The Black Book. With an underground reputation like Miller’s, Lawrence Durrell writes less of the subject that has kept Tropic of Cancer out of the U. S. But he puts in enough words to prevent The Black Book from being published anywhere except in Paris. Less shocking than Tropic of Cancer, The Black Book follows a similar pattern, with realistic scenes giving way to tumultuous passages of invective and bitter rhapsody.

Durrell is a 27-year-old Anglo-Irishman, born in Burma and raised on the border of Tibet, now working as clerk at the Ionian Bank in Corfu. Insofar as it has a story, The Black Book tells of a group of people living in a stuffy English hotel —all neurotic, frustrated, savage and obsessed with sex. The narrator brings home an 18-year-old tuberculous prostitute, Gracie, speculates about his neighbors, suffers a baffled, angry grief at Gracie’s death.

But The Black Book is primarily a volume of lamentations, breedings, prophecy, in which coarse, brutal or banal happenings at the hotel launch thoughts on the sickness of the age:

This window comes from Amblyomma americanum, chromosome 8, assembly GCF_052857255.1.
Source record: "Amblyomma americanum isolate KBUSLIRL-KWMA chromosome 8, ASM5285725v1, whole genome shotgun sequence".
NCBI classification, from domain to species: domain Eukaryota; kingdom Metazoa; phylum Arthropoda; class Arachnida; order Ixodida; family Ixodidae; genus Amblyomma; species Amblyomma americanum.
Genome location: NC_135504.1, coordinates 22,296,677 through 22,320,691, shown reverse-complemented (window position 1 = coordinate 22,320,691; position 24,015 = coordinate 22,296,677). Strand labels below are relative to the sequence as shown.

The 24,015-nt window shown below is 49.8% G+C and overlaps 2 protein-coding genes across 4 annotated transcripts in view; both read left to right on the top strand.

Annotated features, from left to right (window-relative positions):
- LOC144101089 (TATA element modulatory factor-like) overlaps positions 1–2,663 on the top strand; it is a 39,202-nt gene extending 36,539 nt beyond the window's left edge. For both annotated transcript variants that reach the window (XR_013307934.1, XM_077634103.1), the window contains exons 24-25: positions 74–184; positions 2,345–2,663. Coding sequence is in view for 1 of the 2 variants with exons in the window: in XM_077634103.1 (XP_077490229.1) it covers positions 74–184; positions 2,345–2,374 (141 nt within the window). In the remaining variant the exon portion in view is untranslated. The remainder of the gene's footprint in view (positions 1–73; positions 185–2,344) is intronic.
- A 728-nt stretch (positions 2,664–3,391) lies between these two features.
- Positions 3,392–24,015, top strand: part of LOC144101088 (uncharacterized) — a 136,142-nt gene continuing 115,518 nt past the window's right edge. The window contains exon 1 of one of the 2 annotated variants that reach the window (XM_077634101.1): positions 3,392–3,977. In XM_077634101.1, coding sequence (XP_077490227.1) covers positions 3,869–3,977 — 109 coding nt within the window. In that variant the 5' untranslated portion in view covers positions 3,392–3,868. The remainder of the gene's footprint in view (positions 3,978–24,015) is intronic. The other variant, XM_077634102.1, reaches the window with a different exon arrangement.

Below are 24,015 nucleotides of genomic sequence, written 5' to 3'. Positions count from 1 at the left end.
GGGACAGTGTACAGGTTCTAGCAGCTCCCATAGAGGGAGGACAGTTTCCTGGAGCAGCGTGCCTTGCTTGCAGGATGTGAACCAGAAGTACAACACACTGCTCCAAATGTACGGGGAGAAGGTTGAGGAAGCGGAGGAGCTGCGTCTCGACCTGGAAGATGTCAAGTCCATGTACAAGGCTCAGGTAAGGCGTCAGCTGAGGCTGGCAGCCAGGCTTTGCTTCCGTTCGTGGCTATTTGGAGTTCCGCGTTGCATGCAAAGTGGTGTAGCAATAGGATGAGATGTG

“In such moments I can tell you for certain that this is the breakup, the cataclysm, the drop-curtain on the world. . . . In the Abbey they are stillmarking the places in the hymnbooks, oblivious of the fact that tomorrow we shall have forgotten how to read. . . . In London they are dancing round the Walpole. . . . In Calcutta the black sweep is wandering with crumbs in his eyes,touching the untouchable, and eating the uneatable. . . . It is all being washed up towards a madness never before seen. The heretics themselves are appalled: are building themselves Arks from the flotsam of the imagination, and hanging their viscera out for sails; they are trying to escape, choosing what is frugal rather than countenance the ferment here, where life bubbles with the effervescent rhapsodic idiocy of soda from the siphon. . . .”

What this type of angry, incoherent prose will prove is anybody’s guess. Thus far it has resulted—in the work of Durrell and Miller—in dismembered passages of isolated brilliance, lit with lurid imagery and standing out sharply above records of life that are often dull and usually obscene. It stems from James Joyce’s Ulysses, but represents a type of curdled romanticism foreign to Joyce—more brutal, less artful, pervaded by a sense of hopelessness and despair beside which Joyce at his most pessimistic seems blithe and full of spirit.